There used to be around 2,000 small businesses operating here in the historic part of the city and now some of the sellers, who used to sit in the marketplace calling out for customers, have become renovators. They work with shovels and hammers and try to salvage anything of use or saleable from out of the ruined buildings. Business owners claim what they can.
“In the past our goods were like spoiled children,” says one worker here, Ahmad Menem, who is pulling some torn rugs out from under collapsed walls. “We used to hang them on the walls and clean them before selling them!”
This is a voluntary effort, funded by local businesspeople, explains Muda al-Khabaz, who is one of the coordinators of the homegrown reconstruction efforts. Each shop owner pays a minimum of US$20. Those who can pay more toward the work.
“We heard them say that this market won’t ever be busy again, not even in a thousand years,” says al-Khabaz, who comes from a long line of vendors who have plied their trade in Bab Al Saray. “But now, after just seven weeks of work, it is clear to us that the heart of the city will beat again.”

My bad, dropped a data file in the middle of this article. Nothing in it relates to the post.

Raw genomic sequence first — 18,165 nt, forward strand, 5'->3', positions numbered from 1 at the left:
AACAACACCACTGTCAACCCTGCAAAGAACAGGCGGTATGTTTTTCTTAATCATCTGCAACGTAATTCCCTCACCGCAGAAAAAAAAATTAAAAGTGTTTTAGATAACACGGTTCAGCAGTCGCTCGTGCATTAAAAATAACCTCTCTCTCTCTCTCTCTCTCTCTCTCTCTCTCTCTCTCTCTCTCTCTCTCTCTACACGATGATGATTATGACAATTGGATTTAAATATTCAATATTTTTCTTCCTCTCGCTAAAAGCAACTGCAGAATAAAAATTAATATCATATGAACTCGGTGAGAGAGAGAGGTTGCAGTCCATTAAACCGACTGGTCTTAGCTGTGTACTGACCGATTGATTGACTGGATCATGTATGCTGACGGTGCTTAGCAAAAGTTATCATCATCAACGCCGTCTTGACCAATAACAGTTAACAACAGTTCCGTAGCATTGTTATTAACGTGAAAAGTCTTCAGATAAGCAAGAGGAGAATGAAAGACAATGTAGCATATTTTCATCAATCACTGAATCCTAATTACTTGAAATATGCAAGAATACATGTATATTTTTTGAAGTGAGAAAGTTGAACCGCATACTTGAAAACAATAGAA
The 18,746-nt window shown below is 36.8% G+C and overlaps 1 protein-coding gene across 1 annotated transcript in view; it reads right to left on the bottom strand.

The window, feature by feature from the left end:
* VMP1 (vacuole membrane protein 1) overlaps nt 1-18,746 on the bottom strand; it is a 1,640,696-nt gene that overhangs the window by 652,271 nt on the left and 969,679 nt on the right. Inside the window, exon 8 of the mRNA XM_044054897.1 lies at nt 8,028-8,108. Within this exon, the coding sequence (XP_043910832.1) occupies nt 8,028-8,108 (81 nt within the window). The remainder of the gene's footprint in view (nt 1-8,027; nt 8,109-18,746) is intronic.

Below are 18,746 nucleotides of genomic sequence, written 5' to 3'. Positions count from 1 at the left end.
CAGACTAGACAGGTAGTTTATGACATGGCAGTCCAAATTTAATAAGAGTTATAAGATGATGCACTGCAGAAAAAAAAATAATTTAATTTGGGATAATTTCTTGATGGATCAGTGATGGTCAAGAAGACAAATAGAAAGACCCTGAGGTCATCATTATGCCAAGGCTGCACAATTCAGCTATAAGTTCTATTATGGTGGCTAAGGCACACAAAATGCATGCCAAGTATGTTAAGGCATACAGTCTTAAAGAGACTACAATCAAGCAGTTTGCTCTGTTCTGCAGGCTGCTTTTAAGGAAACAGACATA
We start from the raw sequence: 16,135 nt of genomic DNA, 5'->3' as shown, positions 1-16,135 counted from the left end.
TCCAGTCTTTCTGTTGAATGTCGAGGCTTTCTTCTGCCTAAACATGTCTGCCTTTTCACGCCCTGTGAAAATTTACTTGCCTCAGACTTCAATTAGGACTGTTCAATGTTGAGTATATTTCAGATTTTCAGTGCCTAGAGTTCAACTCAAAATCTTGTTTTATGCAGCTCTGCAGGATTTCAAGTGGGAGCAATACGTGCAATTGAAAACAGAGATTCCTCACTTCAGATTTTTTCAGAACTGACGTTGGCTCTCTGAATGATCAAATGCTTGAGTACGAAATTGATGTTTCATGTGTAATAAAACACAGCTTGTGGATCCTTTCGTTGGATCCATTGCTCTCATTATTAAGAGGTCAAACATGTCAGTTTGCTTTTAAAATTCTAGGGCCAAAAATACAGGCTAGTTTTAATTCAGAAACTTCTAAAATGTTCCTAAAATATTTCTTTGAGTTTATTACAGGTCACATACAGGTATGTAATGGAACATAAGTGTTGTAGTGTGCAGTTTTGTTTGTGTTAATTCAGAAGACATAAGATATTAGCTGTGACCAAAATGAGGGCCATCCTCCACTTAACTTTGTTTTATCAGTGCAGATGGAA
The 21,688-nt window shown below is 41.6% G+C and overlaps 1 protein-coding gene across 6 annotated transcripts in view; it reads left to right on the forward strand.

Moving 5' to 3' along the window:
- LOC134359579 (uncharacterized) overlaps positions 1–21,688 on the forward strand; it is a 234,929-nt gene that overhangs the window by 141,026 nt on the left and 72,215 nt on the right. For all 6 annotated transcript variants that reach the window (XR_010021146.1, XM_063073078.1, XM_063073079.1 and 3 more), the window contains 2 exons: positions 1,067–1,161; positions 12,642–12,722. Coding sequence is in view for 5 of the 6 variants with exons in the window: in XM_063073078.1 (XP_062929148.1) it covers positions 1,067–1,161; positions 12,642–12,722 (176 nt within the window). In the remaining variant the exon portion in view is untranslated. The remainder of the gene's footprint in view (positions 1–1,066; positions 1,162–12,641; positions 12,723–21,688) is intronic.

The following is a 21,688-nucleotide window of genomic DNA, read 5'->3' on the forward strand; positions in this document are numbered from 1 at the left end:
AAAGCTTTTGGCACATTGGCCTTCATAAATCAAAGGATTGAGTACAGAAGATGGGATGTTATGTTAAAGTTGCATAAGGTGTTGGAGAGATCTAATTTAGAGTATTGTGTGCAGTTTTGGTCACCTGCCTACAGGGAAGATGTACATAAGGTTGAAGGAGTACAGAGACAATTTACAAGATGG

Another of the participants in the reconstruction campaign, Saleh al-Obeidi, leads us out of the market and onto a wider street that separates commercial and residential areas in this neighbourhood. There’s a very unpleasant smell.
It’s the smell of decomposing bodies, al-Obeidi explains.
We cover our noses and mouths and we feel as though we are roaming a morgue. Clouds of dust rise out of one narrow, twisted alleyway. The sound of drills and machinery are inescapable down some of these alleys. On others there’s a strange stillness and that disgusting smell.